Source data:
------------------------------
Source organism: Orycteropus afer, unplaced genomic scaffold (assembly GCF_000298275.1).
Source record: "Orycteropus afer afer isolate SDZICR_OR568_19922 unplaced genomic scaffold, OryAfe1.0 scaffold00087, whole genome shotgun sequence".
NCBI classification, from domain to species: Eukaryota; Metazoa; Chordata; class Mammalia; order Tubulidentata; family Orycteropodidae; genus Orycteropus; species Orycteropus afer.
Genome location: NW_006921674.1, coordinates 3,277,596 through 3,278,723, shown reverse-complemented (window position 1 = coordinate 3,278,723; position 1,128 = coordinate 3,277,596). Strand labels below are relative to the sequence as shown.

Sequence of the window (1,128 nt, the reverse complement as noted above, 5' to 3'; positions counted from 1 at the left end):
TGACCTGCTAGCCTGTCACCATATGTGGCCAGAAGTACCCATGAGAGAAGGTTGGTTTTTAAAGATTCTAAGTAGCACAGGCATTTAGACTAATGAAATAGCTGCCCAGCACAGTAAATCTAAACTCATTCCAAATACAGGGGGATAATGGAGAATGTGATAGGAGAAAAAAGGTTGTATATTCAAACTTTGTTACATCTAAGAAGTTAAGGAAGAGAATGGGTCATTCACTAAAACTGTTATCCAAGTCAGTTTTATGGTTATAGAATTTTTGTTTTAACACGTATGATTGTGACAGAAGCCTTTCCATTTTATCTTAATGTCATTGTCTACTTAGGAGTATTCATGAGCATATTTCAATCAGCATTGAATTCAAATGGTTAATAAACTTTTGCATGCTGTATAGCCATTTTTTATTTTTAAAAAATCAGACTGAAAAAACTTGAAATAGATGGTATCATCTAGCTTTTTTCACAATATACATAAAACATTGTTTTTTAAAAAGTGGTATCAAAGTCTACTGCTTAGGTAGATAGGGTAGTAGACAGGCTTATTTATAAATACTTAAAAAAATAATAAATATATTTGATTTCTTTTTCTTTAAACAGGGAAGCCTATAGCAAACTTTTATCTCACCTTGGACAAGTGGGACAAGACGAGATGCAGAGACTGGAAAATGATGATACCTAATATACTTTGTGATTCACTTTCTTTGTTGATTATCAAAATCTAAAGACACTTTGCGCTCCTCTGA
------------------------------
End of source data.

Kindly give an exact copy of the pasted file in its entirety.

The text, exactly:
Source organism: Orycteropus afer, unplaced genomic scaffold (assembly GCF_000298275.1).
Source record: "Orycteropus afer afer isolate SDZICR_OR568_19922 unplaced genomic scaffold, OryAfe1.0 scaffold00087, whole genome shotgun sequence".
NCBI classification, from domain to species: Eukaryota; Metazoa; Chordata; class Mammalia; order Tubulidentata; family Orycteropodidae; genus Orycteropus; species Orycteropus afer.
Genome location: NW_006921674.1, coordinates 3,277,596 through 3,278,723, shown reverse-complemented (window position 1 = coordinate 3,278,723; position 1,128 = coordinate 3,277,596). Strand labels below are relative to the sequence as shown.

Sequence of the window (1,128 nt, the reverse complement as noted above, 5' to 3'; positions counted from 1 at the left end):
TGACCTGCTAGCCTGTCACCATATGTGGCCAGAAGTACCCATGAGAGAAGGTTGGTTTTTAAAGATTCTAAGTAGCACAGGCATTTAGACTAATGAAATAGCTGCCCAGCACAGTAAATCTAAACTCATTCCAAATACAGGGGGATAATGGAGAATGTGATAGGAGAAAAAAGGTTGTATATTCAAACTTTGTTACATCTAAGAAGTTAAGGAAGAGAATGGGTCATTCACTAAAACTGTTATCCAAGTCAGTTTTATGGTTATAGAATTTTTGTTTTAACACGTATGATTGTGACAGAAGCCTTTCCATTTTATCTTAATGTCATTGTCTACTTAGGAGTATTCATGAGCATATTTCAATCAGCATTGAATTCAAATGGTTAATAAACTTTTGCATGCTGTATAGCCATTTTTTATTTTTAAAAAATCAGACTGAAAAAACTTGAAATAGATGGTATCATCTAGCTTTTTTCACAATATACATAAAACATTGTTTTTTAAAAAGTGGTATCAAAGTCTACTGCTTAGGTAGATAGGGTAGTAGACAGGCTTATTTATAAATACTTAAAAAAATAATAAATATATTTGATTTCTTTTTCTTTAAACAGGGAAGCCTATAGCAAACTTTTATCTCACCTTGGACAAGTGGGACAAGACGAGATGCAGAGACTGGAAAATGATGATACCTAATATACTTTGTGATTCACTTTCTTTGTTGATTATCAAAATCTAAAGACACTTTGCGCTCCTCTGA